Click here for the Amazon page for Fear is No Longer My Reality
Click here for Jenna Glatzer’s Home Page

A growing interest in the inner workings of other people
Many people think that Reality Television is a sign the world is falling apart. I have a different perspective. I think shows about real people indicate the world is falling together. We’re getting more interested in each other. This is an exciting development for memoir writers. In these more curious times, people are more likely than ever to want to know what goes on in your mind, what choices you have made, hardships you have suffered and overcome. But are you ready to satisfy their curiosity?

To write your memoir, you sit alone, turning inward, coaxing memories from your mind out your fingers and onto a page, where they sit silently, patiently, waiting for readers. Finding readers requires action. You must leave your desks and reach out to the public. This intimidates most writers, who don’t feel comfortable persuading anyone of anything. We ask ourselves, “Why should they be interested in me? Who are they anyway? And why should I care what they think?”

The commonly quoted statistic is that more people are afraid of public speaking than of dying. (A good joke about this is that most people at a funeral would rather be in the casket than giving the eulogy.) Public speaking is only one manifestation of a broader problem. People are nervous about exposing themselves to strangers. For example, we fear that by talking about ourselves online we are opening ourselves to danger. Such misgivings about your relationship to the public can stifle your writing. Why bother to write what you’re unwilling to share?

Fear of the public certainly contains valid concerns, which the anxious mind then amplifies into predictions of catastrophe. Once formed, such predictions are hard to ignore. Following this line of thinking to its logical conclusion, you would naturally want to stay as isolated as possible. And that becomes a pattern which increases loneliness and reduces options. To tell people your story, take a page from Jamie Blyth’s book. He learned to fight back against these energy-draining thoughts and emotions, and thereby expanded his options in the world.

While I’ve read a number of self-help books about social anxiety, “Fear Is No Longer My Reality” by Jamie Blyth and Jenna Glatzer is the first memoir I’ve read on the subject. It lets me feel Jamie’s frustration and panic, and then lets me share his efforts to move beyond these limitations.

Things to learn from the style of the book
Jamie’s story was co-written by Jenna Glatzer, a founder of the online writing community AbsoluteWrite.com. It turns out that ghost written memoirs are fairly common, since many people would like to have their story told, without necessarily going through the skill building required to write it themselves. I belong to an organization dedicated to this craft, the Association of Personal Historians, and understanding how someone can help someone else tell their story is one of the things about memoirs that I continue to research.

From the structure of the book, I learned several nonfiction techniques. For example, Jenna included interviews with Jamie’s friends and coworkers, as well as interview snips from experts on social anxiety.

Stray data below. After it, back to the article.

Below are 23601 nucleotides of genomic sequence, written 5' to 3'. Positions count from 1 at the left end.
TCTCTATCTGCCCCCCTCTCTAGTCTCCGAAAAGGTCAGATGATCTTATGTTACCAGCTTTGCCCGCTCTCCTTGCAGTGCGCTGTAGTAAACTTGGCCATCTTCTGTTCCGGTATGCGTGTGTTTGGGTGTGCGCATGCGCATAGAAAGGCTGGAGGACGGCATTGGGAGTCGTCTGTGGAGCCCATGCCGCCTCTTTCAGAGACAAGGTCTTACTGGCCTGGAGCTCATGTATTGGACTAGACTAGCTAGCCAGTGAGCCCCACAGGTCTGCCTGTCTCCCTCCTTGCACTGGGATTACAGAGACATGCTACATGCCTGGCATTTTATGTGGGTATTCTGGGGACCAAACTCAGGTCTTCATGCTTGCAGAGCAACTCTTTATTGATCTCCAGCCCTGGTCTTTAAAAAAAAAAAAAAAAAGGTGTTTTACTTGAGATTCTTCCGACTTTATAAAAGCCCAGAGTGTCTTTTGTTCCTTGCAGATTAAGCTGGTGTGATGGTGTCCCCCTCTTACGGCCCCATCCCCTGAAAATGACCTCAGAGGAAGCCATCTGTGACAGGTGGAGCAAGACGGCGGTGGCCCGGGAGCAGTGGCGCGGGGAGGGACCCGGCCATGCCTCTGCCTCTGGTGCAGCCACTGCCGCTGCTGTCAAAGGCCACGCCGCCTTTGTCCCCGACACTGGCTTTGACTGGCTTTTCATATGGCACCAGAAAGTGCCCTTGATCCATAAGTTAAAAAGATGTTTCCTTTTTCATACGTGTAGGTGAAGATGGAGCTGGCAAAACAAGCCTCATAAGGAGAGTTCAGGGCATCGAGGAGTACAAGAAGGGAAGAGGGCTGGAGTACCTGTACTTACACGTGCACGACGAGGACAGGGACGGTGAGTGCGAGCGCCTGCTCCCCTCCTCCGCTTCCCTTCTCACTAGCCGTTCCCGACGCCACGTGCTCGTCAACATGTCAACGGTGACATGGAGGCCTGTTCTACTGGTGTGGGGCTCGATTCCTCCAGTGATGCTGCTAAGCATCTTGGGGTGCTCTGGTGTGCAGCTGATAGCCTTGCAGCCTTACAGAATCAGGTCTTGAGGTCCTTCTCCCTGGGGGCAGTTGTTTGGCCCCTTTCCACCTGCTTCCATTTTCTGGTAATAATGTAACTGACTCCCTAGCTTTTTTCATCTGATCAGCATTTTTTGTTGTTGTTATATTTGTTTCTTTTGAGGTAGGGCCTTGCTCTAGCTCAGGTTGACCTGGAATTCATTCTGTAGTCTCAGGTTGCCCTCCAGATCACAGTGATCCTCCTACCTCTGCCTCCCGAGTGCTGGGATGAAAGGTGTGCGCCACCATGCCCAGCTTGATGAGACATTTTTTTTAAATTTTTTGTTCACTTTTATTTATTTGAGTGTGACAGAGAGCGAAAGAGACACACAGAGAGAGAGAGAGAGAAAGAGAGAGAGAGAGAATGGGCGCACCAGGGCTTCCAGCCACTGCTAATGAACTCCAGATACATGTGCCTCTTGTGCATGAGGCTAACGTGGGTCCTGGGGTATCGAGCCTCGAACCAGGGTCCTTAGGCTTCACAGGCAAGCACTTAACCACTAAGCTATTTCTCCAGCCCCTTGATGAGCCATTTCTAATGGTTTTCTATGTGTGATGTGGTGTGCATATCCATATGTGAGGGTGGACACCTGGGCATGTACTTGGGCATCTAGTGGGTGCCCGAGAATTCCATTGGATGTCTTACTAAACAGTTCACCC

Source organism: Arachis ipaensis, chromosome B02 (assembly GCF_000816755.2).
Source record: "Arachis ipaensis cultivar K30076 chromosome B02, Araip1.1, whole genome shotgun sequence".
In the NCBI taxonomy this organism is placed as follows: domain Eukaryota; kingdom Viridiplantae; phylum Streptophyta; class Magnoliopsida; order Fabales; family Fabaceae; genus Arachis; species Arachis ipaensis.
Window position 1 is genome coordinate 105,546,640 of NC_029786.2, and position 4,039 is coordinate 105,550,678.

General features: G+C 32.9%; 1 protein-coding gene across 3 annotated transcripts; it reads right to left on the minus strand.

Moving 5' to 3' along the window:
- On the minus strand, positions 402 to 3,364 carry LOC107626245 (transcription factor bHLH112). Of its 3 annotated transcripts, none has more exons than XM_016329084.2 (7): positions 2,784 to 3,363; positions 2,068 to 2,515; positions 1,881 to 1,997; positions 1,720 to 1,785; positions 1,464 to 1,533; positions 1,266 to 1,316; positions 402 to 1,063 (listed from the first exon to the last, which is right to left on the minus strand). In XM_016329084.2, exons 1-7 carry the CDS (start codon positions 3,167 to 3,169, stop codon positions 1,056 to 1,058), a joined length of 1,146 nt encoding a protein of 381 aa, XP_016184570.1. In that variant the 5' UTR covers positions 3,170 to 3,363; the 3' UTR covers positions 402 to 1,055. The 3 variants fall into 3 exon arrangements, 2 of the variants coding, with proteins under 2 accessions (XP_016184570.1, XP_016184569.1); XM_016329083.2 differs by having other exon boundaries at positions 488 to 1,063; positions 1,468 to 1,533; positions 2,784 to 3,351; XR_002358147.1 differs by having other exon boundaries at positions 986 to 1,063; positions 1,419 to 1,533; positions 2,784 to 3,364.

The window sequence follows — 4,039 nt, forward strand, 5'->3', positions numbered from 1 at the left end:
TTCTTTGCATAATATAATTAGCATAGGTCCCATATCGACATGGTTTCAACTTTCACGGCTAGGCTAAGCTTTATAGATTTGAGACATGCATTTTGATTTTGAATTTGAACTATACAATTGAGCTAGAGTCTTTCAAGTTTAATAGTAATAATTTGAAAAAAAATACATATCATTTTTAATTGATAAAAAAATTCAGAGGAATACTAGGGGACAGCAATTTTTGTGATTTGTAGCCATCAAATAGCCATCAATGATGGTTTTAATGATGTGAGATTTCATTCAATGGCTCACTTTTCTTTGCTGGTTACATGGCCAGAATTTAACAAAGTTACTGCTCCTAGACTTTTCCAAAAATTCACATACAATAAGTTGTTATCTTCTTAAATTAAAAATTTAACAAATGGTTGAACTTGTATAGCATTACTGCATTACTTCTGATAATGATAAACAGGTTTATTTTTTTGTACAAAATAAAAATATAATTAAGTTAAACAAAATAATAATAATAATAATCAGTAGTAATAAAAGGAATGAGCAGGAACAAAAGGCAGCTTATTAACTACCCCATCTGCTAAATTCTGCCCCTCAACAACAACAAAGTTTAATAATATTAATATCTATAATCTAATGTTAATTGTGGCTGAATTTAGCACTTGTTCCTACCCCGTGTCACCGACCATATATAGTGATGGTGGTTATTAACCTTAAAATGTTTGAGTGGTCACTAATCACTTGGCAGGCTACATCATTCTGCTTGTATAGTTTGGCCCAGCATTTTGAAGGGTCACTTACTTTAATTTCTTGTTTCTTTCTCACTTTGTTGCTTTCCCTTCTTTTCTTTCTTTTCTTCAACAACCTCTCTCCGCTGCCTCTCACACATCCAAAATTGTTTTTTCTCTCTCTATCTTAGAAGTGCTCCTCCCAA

Jenna Glatzer’s other book on Social Anxiety

To learn more about social anxiety, I looked up Jenna Glatzer’s other book on this subject, co-written with psychologist Paul Foxman. “Conquering Panic and Anxiety Disorders: Success Stories, Strategies, and Other Good News.” It’s a compilation of first-person stories about facing and overcoming social anxiety. Reading this series of two or three page accounts of individual battles with social anxiety gave me an overview of the way this fear of the public can affect a variety of people, and also gave me an example of an anthology approach, another format that can work well for some types of lifestory telling.

Jenna herself has suffered from this debilitating anxiety, which makes her an expert in her own right, struggling along with the people she is writing about. By writing these two books about social anxiety she followed the classic advice, “write what you know”, turning a problem into an opportunity, thinking about the problem in far greater detail and more personally than most people who are not similarly obsessed with the issues. Her personal experience increases the level of intimacy and personal connection between the author and the reader, making the book more valuable as a resource to someone who wants to push through fear of the public, and open themselves up to the risks and the pleasures of people seeking to know each other in new, more imaginative, and more intimate ways than ever before.

Note
I couldn’t find any books specifically oriented to helping writers overcome social anxiety, and so I added a chapter on this subject to my self-help book for writers, Four Elements for Writers, by Jerry Waxler, M.S. available from my website.

Note
I am one of the many people who have been through Toastmasters, International, an almost magical program which allowed me to work through my fears of public speaking in a safe environment, complete with gentle helpful tips from peers, and a method that worked for tens of thousands of people.

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Rediscovering why I read books throughout my lifetime

by Jerry Waxler